Bottom line: parents only care about grades. Administrators/government officials only care about passing exams to determine budgets. Students only care about getting the hell out.

Obviously I'm over-generalizing for effect...but that is certainly the worst-case scenario I think we all live with every day (and many of us, to some extent, feel is actually our reality). I honestly don't know what to do about it. You're right on that educators should be in communication with each other so that, in this example, the standard of excellence for writing can be established and taught. The problem as I see it, at least in my neck of the woods, is that there is zero communication between college composition teachers and high school teachers. None.

I was once told by a senior colleague that when I taught freshman comp, I should treat it like 13th grade. Sorry. I don't want to treat my students like they're in 13th grade, whatever that means. I want to treat them like they're in college, whatever that means. I've been told by other senior colleagues in response to my frustrations that we can only blame the teachers previous to us--surely this student must have slipped through the cracks, or his or her 9th grade teacher failed to properly teach the lesson on semicolon usage.

That's not fair. I've never thought that to be fair, but that's the environment. I feel that we are pitted against each other--in fact, there is a great deal of animosity and resentment between my English department (that teaches graduate students how to be teachers of all levels) and the education department (that teaches undergraduates as well as graduates to be teachers of primary to secondary levels). In the face of this animosity, I have never spoken to a professor in the education department, have never been invited to or felt welcome to just drop in during office hours. I have had a rather rude education professor glare at me as I walked into "her" classroom for my college composition class. Robert (who had done half a Master's in the education department) explained that the education professors did not share classrooms with each other, that they decorated their classroom the way they wanted it and did not take too kindly when other classes were held in their rooms. Of course, at the college level, nobody has a personal classroom.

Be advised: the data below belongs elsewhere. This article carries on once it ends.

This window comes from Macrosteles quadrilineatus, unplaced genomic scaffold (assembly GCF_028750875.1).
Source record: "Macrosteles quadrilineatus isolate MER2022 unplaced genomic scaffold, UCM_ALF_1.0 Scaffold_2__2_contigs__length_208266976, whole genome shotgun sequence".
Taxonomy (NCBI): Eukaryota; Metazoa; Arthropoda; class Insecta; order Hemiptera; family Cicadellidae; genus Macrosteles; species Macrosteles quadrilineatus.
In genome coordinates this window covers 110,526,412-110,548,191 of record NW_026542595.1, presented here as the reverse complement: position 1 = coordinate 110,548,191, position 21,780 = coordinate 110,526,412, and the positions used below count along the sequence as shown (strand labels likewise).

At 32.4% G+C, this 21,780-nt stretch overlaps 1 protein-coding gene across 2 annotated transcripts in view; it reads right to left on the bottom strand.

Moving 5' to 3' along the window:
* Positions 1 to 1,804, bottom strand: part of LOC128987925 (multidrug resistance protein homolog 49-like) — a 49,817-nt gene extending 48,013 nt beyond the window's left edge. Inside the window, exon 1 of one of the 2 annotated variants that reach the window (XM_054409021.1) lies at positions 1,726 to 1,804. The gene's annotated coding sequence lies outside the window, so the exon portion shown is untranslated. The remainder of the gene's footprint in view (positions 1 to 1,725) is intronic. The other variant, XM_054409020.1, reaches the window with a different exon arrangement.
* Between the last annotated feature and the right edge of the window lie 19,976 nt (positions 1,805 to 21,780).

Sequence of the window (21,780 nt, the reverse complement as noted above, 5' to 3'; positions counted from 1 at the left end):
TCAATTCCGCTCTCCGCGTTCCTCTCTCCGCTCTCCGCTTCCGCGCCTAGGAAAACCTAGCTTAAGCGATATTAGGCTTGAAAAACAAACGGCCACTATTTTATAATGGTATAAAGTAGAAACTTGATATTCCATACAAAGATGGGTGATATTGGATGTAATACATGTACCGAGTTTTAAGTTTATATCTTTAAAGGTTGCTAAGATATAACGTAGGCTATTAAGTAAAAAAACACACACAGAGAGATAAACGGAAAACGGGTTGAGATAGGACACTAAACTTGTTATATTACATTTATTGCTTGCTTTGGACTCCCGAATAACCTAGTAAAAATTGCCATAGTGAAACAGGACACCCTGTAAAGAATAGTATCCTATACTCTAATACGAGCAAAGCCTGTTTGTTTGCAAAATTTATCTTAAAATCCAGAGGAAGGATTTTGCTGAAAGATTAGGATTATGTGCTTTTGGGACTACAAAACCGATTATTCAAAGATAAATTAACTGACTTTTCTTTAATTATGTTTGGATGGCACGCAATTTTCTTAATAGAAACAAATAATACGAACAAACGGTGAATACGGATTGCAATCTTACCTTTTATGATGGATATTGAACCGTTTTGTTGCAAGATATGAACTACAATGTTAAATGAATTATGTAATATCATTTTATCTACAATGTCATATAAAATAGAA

I think the sad fact at this point is that we don't want to bridge this massive gap and talk to each other. We would just like to assume that everyone is doing his or her job and the appropriate level and leave it at that. But we are more than happy to point fingers and blame each other, aren't we? I've heard from sophomore students that their high school teachers were appalled by the standards their former students were held to in their freshman composition class. Of course, the students present it as though the high school teachers thought that college composition was conducted on too high a standard, but I know better than that. I believe that if the high school teachers were shocked, they might have been shocked at this disparity you're talking about. Or maybe, better yet, they were shocked that the students were complaining about having to work harder in college than in high school.

We absolutely must start talking to each other, if not for the students' edification then for our own. The fact is that our students get to leave this scenario after graduation, but we're still stuck in the trenches. So, it seems it would actually behoove us more than them to communicate across the divide between secondary education and higher education. I think, more than to the students, we owe it to ourselves. Nobody else seems perturbed enough to do this for us, you know?